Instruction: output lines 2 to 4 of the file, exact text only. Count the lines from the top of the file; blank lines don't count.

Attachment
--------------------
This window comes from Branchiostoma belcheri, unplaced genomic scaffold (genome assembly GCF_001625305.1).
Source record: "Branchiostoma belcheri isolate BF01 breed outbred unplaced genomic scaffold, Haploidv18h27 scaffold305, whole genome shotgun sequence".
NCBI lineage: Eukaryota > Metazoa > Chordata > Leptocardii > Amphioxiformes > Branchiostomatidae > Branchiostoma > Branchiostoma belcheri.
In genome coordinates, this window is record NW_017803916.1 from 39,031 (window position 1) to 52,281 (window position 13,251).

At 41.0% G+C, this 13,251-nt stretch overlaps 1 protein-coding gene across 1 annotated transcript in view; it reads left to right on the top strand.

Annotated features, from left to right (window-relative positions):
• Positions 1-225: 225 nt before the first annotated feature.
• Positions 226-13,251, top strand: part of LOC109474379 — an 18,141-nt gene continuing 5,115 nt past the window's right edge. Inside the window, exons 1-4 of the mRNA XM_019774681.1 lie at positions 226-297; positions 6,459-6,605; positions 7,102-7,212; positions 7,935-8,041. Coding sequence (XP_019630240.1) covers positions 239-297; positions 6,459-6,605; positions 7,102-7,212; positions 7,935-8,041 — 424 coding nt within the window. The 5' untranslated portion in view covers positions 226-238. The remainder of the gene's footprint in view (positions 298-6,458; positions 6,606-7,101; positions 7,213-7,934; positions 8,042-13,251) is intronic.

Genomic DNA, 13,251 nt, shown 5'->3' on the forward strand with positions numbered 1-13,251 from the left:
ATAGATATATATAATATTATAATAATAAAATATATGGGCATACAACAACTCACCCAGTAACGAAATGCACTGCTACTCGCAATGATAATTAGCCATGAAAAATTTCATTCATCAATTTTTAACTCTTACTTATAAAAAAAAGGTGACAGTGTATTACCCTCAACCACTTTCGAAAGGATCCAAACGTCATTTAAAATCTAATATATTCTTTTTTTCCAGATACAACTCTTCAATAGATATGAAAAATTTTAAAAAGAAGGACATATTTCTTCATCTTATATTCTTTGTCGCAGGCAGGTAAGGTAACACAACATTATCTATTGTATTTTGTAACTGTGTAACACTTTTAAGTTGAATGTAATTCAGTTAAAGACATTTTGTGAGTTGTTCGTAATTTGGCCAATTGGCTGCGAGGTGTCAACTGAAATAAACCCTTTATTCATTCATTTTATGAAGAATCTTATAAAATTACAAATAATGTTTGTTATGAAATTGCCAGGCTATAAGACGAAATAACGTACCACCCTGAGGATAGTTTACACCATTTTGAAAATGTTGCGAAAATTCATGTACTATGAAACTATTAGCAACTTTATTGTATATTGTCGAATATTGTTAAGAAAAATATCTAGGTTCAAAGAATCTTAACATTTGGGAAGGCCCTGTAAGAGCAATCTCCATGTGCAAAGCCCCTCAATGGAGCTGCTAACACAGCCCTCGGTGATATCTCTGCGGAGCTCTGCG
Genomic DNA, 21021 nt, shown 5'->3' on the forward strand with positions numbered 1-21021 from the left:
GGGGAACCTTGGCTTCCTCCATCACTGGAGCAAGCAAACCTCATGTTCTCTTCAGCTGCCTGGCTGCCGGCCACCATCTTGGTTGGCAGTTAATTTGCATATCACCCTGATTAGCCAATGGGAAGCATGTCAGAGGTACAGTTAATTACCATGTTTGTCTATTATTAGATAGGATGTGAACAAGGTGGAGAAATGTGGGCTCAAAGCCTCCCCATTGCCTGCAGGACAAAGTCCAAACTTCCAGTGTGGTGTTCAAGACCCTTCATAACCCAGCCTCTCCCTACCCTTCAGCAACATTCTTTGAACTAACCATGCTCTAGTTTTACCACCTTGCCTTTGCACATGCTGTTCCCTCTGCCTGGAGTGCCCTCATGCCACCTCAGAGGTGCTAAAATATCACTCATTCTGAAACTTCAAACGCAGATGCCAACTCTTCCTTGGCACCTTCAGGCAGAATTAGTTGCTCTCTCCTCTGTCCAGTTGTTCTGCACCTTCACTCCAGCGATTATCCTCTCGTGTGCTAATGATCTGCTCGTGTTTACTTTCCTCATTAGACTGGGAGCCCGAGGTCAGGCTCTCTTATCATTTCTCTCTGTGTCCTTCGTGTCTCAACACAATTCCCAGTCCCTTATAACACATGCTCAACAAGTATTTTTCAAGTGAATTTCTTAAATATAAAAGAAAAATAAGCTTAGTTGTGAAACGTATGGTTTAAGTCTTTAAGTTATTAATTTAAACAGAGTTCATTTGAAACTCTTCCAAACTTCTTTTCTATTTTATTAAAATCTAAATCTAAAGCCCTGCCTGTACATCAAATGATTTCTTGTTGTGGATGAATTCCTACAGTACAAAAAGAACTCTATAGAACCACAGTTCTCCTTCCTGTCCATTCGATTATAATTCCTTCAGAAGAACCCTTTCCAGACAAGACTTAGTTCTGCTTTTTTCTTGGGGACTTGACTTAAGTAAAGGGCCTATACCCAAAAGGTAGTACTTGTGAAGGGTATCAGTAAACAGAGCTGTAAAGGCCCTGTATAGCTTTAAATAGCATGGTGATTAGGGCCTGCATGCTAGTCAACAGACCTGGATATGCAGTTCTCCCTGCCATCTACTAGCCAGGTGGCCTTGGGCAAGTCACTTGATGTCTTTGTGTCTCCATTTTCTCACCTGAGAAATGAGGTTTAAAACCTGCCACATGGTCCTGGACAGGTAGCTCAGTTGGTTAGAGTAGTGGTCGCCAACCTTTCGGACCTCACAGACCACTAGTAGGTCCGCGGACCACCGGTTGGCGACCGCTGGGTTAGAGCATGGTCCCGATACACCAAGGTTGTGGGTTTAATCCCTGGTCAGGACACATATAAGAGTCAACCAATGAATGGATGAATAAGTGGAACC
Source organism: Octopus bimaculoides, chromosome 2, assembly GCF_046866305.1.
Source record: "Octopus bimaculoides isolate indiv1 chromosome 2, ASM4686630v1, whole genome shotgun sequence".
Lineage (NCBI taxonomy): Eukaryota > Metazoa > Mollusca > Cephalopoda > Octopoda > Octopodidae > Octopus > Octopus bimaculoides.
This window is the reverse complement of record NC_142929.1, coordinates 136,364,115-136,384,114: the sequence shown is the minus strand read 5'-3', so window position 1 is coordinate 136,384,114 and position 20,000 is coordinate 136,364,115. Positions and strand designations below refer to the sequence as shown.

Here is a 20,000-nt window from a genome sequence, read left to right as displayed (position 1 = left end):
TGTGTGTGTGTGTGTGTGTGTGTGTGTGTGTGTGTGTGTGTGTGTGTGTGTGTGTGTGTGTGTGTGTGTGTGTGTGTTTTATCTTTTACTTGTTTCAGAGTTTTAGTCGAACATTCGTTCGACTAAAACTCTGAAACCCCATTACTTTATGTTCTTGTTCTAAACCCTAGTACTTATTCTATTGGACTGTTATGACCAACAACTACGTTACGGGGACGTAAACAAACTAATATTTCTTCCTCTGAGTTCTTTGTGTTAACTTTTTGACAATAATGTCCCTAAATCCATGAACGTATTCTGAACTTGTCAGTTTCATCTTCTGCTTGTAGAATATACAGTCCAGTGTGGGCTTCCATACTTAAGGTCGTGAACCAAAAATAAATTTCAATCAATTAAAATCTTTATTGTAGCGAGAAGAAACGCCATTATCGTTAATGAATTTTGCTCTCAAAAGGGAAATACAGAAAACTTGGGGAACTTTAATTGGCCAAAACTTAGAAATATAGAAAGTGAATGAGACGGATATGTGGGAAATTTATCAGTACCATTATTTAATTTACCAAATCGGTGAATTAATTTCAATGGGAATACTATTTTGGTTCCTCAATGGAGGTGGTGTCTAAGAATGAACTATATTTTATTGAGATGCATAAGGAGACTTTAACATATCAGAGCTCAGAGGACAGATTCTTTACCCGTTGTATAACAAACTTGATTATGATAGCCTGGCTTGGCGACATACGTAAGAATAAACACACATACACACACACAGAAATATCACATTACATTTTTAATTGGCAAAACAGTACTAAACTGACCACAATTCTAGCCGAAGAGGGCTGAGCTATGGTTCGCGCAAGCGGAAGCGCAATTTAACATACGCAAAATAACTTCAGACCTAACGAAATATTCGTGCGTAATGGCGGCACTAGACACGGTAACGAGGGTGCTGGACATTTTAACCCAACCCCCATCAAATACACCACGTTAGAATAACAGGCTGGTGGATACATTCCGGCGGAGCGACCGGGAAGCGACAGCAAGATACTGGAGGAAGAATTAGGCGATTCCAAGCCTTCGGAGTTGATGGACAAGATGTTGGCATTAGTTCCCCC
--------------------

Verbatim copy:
Source record: "Branchiostoma belcheri isolate BF01 breed outbred unplaced genomic scaffold, Haploidv18h27 scaffold305, whole genome shotgun sequence".
NCBI lineage: Eukaryota > Metazoa > Chordata > Leptocardii > Amphioxiformes > Branchiostomatidae > Branchiostoma > Branchiostoma belcheri.
In genome coordinates, this window is record NW_017803916.1 from 39,031 (window position 1) to 52,281 (window position 13,251).